Chilled Out Noodling: Ojoon EP

By Alice O'Connor on September 4th, 2014.

Sooner or later, we all make the little flowers grow.

“Enjoy a relaxing moment on a break from work, or set the mood for a chill party,” suggest the makers of Ojoon EP. Don’t mind if I do! With clocking-off time nearing, I’ve had a lovely few minutes noodling away on the “visual instrument”, watching colours and shapes grow and twist as I tap out rhythms and futz with the pitch. Ojoon was released for free this week by creator Jukio Kallio, who you might better know for working on the Luftrausers and Nuclear Throne soundtracks under his stage name of Kozilek. It’s free, and it’s a balmy Thursday evening, so come chill.

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Salt: Hands On With Some Open World Piracy

By John Walker on September 4th, 2014.

I would never have imagined, just a few years ago, that we’d be spoilt for choice when it came to open-world adventure/survival games. I remember back in 2010 writing about my wish for more games that would just let me hunker down, find a cave, and survive the elements.

At the time, a few suggestions for games offering this were made, but many were very primitive (in the wrong ways), or far too close to management games. But now we’re overwhelmed with them! Just recently there’s been the mix of genteel to ultra-terrifying with Eidolon, The Forest, Darkwood, The Long Dark, Miasmata, Rust, 7 Days To Die, Nether, Project Zomboid, Don’t Starve… and now you can add first-person early-access explore-me-do Salt to the calmest end of that list. My thoughts so far, and 25 minutes of in-game footage, below.

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Freeware Garden: Zagalike

By Konstantinos Dimopoulos on September 4th, 2014.

Procedural pixels populating procedural prison-cells.Michael Brough’s Zaga-33 is an excellent game and Tony Perriello’s Zagalike an excellent homage to said excellent game. And no, it’s not a clone; it’s an inspired and very honest remix. An homage that’s perfectly capable of standing on its own.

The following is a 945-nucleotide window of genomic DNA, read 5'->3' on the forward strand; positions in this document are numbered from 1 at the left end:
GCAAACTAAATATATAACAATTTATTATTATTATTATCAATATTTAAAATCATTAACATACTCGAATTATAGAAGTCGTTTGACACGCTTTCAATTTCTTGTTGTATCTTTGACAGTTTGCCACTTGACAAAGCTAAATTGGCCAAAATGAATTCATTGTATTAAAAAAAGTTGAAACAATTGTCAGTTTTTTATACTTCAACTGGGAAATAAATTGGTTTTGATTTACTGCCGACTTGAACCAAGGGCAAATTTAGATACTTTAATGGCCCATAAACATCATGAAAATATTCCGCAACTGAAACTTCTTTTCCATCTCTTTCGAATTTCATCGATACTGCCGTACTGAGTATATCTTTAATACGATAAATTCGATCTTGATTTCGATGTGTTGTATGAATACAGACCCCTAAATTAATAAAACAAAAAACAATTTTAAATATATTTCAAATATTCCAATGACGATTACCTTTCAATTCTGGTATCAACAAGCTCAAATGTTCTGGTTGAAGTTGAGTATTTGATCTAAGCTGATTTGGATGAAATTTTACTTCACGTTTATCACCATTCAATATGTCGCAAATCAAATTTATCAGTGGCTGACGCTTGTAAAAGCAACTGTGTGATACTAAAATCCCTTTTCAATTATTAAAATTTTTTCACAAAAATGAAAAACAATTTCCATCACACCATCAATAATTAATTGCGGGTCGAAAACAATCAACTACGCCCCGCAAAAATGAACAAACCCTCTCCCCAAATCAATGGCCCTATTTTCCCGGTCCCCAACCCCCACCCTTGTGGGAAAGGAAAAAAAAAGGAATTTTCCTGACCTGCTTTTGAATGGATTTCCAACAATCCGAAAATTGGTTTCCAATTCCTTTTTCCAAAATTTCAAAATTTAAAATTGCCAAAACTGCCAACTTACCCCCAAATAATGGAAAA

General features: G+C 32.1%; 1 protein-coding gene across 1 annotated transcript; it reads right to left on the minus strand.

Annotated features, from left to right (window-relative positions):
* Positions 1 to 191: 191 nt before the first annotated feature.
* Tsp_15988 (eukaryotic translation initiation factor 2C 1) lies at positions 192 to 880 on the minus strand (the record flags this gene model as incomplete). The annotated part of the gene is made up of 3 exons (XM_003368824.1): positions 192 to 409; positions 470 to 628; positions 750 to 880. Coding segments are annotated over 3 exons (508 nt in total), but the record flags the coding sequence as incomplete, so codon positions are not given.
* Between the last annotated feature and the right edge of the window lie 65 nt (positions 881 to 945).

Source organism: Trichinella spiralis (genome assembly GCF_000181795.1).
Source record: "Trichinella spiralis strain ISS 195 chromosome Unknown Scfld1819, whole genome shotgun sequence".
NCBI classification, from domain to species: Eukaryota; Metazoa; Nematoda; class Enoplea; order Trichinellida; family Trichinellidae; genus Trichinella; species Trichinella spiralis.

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Spend A Quiet Few Minutes With Loop

By Ben Barrett on September 3rd, 2014.

Not quiiiite right

I have learned one very important thing from Loop: all games should have an ambient rain slider in their sound options. I’ll be contacting our John to get it on his next list. It is that most tranquil, serene of things and matches this simple puzzle game marvellously. You move hexagonal pieces around until lines of colour match up, flowing together in the titular loop. Developer John Cullen has deliberately included no elements that lead to a fail state or frustration, so you can go forever until you work each puzzle out. It’s not finished yet but you can play a demo of the first six levels.

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Freeware Garden: Dust City

By Konstantinos Dimopoulos on September 3rd, 2014.

Meta-post-modern landscape architecture is the vice of the future.I can’t quite explain why playing through Kitty Horrorshow’s Dust City felt so great, but I suppose it must be due to a combination of the joys of exploring strange worlds, the realization that some truly clever things have been included in this game and the brilliant atmosphere that evokes an ungodly mix of Pathologic, Geoff Crammond’s Sentinel and Phenomenon 32.

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Freeware Garden: Star Commander

By Konstantinos Dimopoulos on September 2nd, 2014.

Starry-eyed pilots killing each other in outer space in traditional turn-based battles.

Having distilled the core elements of 4X strategizing into a sleek and easy to get into game, and thus having done away with lengthy tutorials and hefty pdf manuals, I am happy to declare that Star Commander has achieved an uncommon straightforwardness.

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Project Godulous: Reprisal Universe

By Adam Smith on September 2nd, 2014.

Almost three years ago to the day, Reprisal appeared and I saw that it was good. Firmly in the terraforming tradition of God game Godfather Populous, Reprisal is a game of powers and control over tiny little warring tribes. The free version is still available to play and it may act as a perfect antidote for any poor souls inflicted with a severe case of projectile Godus. The expanded commercial release is due on September 15th and it’s looking tasty.